The Yield Curve Inversion – Impact on the Legal Sector?
Recently, you may have seen news reports paying considerable attention to the ‘yield curve inversion’. This metric was widely reported in the financial press as an inverted yield curve and is considered by some economists to be a strong indicator of a forthcoming US recession.
For example, according to the economist Campbell Harvey, an inversion of the curve has accurately forecast the last seven US recessions. In finance, where foreshadowing signals can be influential, but ultimately ambiguous, this trend is noteworthy.
But, what does the jargon of an inverted yield curve actually mean? What is meant by yield? What specific yield is being referred to? Why do some treat this change in a curve as a soothsaying statistic? Finally, how does this changing curve impact the legal sector?
The first thing to consider is that the yield curve inversion relates to the bond market. In particular, the market for US government bonds, colloquially known as treasury bonds, T-bonds or US treasuries.
The Investopedia definition of a bond is a ‘fixed income instrument that represents a loan made by an investor to a borrower”. Investopedia enriches this definition by portraying a bond as an IOU between the lender and a borrower.
More often the borrower, known as an ‘issuer’, will be a large corporation or a government that desires capital for its investments and its daily expenditure. After all, governments have costs for providing healthcare, education, infrastructure, national defence etc that are rarely covered by tax income alone. The issuer will create their IOUs to provide this funding.
In return, investors will hope to receive the IOU value/principal of the bond back, plus some interest. For investor clarity, each of these bonds or IOUs includes the key details of the agreement and any future payments.
The important details to pay attention to in any bond are:
- The price of the bond.
- The par value of the bond.
The rating of the bond by ratings agencies – an indicator of the risk of non-payment.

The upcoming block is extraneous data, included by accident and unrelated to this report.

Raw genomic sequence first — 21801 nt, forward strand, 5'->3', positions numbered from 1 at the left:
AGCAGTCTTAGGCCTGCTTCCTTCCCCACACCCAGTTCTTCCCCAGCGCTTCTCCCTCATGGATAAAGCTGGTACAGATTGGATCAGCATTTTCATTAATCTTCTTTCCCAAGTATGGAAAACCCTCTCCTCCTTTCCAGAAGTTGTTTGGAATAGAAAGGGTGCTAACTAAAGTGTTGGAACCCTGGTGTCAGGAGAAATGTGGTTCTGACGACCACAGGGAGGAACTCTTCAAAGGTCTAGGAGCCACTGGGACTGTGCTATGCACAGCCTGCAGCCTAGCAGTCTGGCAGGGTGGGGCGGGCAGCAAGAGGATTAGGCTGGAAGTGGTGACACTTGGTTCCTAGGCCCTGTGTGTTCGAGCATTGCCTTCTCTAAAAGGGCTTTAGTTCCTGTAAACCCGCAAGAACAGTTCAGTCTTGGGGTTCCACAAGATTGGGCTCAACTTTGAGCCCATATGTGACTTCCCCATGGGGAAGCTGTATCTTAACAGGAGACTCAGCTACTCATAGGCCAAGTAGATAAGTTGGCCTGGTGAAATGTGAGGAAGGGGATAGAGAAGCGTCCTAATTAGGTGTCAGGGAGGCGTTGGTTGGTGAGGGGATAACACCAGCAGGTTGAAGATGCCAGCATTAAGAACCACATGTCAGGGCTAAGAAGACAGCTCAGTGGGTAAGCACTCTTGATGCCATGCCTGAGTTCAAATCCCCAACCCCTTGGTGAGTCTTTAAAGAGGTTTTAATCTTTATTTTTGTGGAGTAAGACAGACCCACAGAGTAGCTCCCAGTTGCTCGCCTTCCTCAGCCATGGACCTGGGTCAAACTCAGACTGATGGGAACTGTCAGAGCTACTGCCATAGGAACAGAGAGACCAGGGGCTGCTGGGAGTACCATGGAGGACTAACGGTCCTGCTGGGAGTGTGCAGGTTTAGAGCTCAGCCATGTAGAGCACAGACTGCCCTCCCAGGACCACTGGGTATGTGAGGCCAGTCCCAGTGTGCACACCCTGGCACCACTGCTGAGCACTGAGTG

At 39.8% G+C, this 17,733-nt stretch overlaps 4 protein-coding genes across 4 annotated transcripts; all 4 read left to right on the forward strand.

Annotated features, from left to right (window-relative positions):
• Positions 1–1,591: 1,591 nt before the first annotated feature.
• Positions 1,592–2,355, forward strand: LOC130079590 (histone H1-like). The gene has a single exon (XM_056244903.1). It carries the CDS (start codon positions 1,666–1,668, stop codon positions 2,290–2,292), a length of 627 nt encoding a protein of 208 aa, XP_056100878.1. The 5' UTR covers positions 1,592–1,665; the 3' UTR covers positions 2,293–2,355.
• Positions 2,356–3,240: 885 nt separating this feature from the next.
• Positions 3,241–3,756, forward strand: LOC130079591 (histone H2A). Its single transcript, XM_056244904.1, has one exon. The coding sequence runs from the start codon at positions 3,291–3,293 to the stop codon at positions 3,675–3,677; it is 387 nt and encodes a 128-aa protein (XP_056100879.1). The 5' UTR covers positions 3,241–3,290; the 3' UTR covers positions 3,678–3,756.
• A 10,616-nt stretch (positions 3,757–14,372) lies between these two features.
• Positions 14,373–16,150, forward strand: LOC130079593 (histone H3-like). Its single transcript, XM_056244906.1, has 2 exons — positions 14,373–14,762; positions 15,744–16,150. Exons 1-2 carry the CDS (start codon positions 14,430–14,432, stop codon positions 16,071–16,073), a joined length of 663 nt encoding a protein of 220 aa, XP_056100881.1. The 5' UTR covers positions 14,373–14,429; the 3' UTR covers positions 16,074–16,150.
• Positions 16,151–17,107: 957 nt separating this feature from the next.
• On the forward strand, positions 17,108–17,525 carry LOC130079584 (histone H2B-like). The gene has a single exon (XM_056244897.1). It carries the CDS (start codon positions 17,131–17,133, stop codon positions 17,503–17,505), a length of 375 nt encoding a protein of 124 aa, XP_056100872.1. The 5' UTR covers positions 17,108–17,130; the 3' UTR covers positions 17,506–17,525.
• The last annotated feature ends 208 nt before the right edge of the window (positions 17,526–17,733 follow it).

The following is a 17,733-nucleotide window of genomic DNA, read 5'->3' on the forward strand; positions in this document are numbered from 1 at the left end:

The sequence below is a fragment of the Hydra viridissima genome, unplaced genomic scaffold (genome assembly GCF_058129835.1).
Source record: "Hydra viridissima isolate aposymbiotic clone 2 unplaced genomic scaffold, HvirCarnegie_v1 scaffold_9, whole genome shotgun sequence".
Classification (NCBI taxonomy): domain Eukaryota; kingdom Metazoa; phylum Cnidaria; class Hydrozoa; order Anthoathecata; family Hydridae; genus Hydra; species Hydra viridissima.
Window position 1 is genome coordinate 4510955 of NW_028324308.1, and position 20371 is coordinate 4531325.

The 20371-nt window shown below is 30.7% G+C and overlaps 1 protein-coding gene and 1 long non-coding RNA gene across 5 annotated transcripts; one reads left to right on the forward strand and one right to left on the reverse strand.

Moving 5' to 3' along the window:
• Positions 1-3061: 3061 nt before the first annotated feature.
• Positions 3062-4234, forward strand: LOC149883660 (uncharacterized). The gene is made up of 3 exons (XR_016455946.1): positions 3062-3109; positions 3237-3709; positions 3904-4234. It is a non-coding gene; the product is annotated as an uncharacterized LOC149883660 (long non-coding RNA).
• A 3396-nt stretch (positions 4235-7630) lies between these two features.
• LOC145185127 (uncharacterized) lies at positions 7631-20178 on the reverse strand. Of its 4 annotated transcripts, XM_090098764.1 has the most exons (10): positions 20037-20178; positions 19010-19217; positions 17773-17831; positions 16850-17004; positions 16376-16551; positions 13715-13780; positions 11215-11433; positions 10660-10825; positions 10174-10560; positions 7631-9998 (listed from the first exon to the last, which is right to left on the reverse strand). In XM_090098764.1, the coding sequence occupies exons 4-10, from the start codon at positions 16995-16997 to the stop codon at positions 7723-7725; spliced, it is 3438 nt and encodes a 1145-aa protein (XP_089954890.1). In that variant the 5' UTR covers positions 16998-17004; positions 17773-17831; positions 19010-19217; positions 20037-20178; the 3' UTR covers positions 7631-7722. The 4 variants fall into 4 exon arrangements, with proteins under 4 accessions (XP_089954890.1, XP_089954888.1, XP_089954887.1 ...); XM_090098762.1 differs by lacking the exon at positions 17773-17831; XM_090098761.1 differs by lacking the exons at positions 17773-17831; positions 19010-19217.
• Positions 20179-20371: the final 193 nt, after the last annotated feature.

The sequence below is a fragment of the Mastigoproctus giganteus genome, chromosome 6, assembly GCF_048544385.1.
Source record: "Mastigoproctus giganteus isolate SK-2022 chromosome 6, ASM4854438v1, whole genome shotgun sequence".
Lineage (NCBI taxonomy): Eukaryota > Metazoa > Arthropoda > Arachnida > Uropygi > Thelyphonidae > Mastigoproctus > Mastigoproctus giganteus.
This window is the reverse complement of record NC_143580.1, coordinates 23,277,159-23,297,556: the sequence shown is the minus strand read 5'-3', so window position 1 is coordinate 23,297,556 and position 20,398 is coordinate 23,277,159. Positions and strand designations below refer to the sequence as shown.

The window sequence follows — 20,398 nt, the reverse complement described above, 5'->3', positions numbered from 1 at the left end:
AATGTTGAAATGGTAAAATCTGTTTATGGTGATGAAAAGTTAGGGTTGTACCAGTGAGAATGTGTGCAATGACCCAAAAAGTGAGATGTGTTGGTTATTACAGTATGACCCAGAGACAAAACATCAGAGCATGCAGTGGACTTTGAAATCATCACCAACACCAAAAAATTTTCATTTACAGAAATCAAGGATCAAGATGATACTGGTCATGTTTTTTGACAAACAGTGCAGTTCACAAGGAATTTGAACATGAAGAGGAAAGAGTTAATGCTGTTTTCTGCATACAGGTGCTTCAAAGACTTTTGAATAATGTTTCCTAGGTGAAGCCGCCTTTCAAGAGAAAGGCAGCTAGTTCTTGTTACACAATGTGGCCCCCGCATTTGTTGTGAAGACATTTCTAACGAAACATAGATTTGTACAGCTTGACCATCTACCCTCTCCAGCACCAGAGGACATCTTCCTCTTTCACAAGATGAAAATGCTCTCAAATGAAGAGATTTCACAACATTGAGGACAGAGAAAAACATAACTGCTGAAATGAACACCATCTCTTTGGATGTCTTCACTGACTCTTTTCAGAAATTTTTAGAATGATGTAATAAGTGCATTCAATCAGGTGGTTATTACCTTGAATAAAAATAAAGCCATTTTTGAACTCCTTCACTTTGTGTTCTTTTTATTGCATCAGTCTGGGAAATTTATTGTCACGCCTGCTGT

The end date when the principal (IOU) is to be paid to the lender/bond owner, known as the bond’s ‘maturity’ date.
The terms for interest payments made by the borrower at regular intervals, often referred to as the bond’s ‘coupon’ payment.
- This is the amount of money that bond issuers promise to repay investors at the bond’s end date. This amount does not change in most circumstances and is typically $100 or $1000.
- NB. These coupon payments are fixed payments of a set value, say $10 or $50. They are not an % interest as would be the case with your savings account. The payments do not change as the market value of the bond changes.
- This fixed income aspect is important because as the bond’s price changes, the bond’s coupon payments stay consistent. However, the de facto rate of interest that investors receive from the bond changes as a result.
Fixed Income and Investor Demand
It is important to realise with any bond, the coupon payments that you receive are fixed in advance. Further, the ‘par value’, or the payment that you obtain upon the bond’s maturity date (the end date of the bond), is predetermined. This information will be explicitly expressed to investors from day 1.
The exception to this certainty arises when the bond issuer defaults on their agreed payments. As a result, to encourage investors, the bonds with a higher risk of default will typically have higher ‘interest’ payments, than say a perceived less risky bond like a US government bond.
Following a short-prescribed period after being issued, the bond becomes a tradeable asset. This means that the bond can be sold between investors on the secondary market. Therefore, the market price of the bond may change over time depending on the levels of supply and the investor demand.
The investor demand for bonds varies for multiple reasons. A feature of the demand is the notion that bonds, especially from the US government, are typically seen as safer assets, than say equities.
Bonds are perceived as being able to better retain their value in tougher economic times. This is because bondholders are paid out before shareholders in the event of any company’s insolvency.